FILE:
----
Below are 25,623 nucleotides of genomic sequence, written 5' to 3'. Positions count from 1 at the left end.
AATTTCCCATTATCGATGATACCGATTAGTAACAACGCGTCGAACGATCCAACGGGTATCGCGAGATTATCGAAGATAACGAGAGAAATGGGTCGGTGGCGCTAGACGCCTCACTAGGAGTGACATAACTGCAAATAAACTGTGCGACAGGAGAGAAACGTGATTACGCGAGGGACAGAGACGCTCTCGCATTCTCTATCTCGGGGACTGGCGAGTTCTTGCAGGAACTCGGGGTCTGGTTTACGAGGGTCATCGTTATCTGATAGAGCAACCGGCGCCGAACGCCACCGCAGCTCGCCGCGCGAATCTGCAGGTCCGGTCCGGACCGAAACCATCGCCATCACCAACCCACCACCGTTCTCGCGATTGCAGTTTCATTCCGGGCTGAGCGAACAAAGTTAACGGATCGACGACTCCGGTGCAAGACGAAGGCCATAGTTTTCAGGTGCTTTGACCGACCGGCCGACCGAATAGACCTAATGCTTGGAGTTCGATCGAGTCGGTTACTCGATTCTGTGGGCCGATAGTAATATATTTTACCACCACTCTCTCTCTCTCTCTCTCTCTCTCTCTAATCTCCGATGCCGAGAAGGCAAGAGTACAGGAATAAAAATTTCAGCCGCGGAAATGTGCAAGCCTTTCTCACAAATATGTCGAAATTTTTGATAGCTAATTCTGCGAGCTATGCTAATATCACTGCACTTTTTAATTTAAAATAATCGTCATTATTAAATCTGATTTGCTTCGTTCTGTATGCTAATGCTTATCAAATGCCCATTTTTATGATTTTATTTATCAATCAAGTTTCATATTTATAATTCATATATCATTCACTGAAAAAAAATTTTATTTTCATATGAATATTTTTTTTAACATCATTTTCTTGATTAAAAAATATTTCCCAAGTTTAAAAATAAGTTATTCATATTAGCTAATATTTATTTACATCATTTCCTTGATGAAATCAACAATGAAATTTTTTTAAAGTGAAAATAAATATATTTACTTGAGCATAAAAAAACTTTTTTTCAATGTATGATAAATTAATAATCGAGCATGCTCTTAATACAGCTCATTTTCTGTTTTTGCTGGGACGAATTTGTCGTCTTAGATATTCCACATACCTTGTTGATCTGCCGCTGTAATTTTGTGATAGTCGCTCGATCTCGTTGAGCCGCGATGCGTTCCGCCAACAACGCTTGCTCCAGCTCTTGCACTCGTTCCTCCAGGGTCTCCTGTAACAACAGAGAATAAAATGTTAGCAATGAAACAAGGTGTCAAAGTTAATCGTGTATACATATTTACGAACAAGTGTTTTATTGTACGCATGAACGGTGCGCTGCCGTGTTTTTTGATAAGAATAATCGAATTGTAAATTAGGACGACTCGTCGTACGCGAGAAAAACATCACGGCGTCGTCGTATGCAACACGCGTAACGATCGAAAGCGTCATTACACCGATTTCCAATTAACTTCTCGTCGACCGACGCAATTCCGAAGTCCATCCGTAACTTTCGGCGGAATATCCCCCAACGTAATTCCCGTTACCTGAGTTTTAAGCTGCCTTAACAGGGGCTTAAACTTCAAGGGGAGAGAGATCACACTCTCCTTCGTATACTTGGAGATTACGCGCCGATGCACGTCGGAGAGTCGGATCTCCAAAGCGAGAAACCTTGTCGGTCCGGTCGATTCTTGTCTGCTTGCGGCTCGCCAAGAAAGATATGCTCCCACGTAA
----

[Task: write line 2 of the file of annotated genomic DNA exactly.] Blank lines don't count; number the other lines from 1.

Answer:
AATTTCCCATTATCGATGATACCGATTAGTAACAACGCGTCGAACGATCCAACGGGTATCGCGAGATTATCGAAGATAACGAGAGAAATGGGTCGGTGGCGCTAGACGCCTCACTAGGAGTGACATAACTGCAAATAAACTGTGCGACAGGAGAGAAACGTGATTACGCGAGGGACAGAGACGCTCTCGCATTCTCTATCTCGGGGACTGGCGAGTTCTTGCAGGAACTCGGGGTCTGGTTTACGAGGGTCATCGTTATCTGATAGAGCAACCGGCGCCGAACGCCACCGCAGCTCGCCGCGCGAATCTGCAGGTCCGGTCCGGACCGAAACCATCGCCATCACCAACCCACCACCGTTCTCGCGATTGCAGTTTCATTCCGGGCTGAGCGAACAAAGTTAACGGATCGACGACTCCGGTGCAAGACGAAGGCCATAGTTTTCAGGTGCTTTGACCGACCGGCCGACCGAATAGACCTAATGCTTGGAGTTCGATCGAGTCGGTTACTCGATTCTGTGGGCCGATAGTAATATATTTTACCACCACTCTCTCTCTCTCTCTCTCTCTCTCTCTAATCTCCGATGCCGAGAAGGCAAGAGTACAGGAATAAAAATTTCAGCCGCGGAAATGTGCAAGCCTTTCTCACAAATATGTCGAAATTTTTGATAGCTAATTCTGCGAGCTATGCTAATATCACTGCACTTTTTAATTTAAAATAATCGTCATTATTAAATCTGATTTGCTTCGTTCTGTATGCTAATGCTTATCAAATGCCCATTTTTATGATTTTATTTATCAATCAAGTTTCATATTTATAATTCATATATCATTCACTGAAAAAAAATTTTATTTTCATATGAATATTTTTTTTAACATCATTTTCTTGATTAAAAAATATTTCCCAAGTTTAAAAATAAGTTATTCATATTAGCTAATATTTATTTACATCATTTCCTTGATGAAATCAACAATGAAATTTTTTTAAAGTGAAAATAAATATATTTACTTGAGCATAAAAAAACTTTTTTTCAATGTATGATAAATTAATAATCGAGCATGCTCTTAATACAGCTCATTTTCTGTTTTTGCTGGGACGAATTTGTCGTCTTAGATATTCCACATACCTTGTTGATCTGCCGCTGTAATTTTGTGATAGTCGCTCGATCTCGTTGAGCCGCGATGCGTTCCGCCAACAACGCTTGCTCCAGCTCTTGCACTCGTTCCTCCAGGGTCTCCTGTAACAACAGAGAATAAAATGTTAGCAATGAAACAAGGTGTCAAAGTTAATCGTGTATACATATTTACGAACAAGTGTTTTATTGTACGCATGAACGGTGCGCTGCCGTGTTTTTTGATAAGAATAATCGAATTGTAAATTAGGACGACTCGTCGTACGCGAGAAAAACATCACGGCGTCGTCGTATGCAACACGCGTAACGATCGAAAGCGTCATTACACCGATTTCCAATTAACTTCTCGTCGACCGACGCAATTCCGAAGTCCATCCGTAACTTTCGGCGGAATATCCCCCAACGTAATTCCCGTTACCTGAGTTTTAAGCTGCCTTAACAGGGGCTTAAACTTCAAGGGGAGAGAGATCACACTCTCCTTCGTATACTTGGAGATTACGCGCCGATGCACGTCGGAGAGTCGGATCTCCAAAGCGAGAAACCTTGTCGGTCCGGTCGATTCTTGTCTGCTTGCGGCTCGCCAAGAAAGATATGCTCCCACGTAA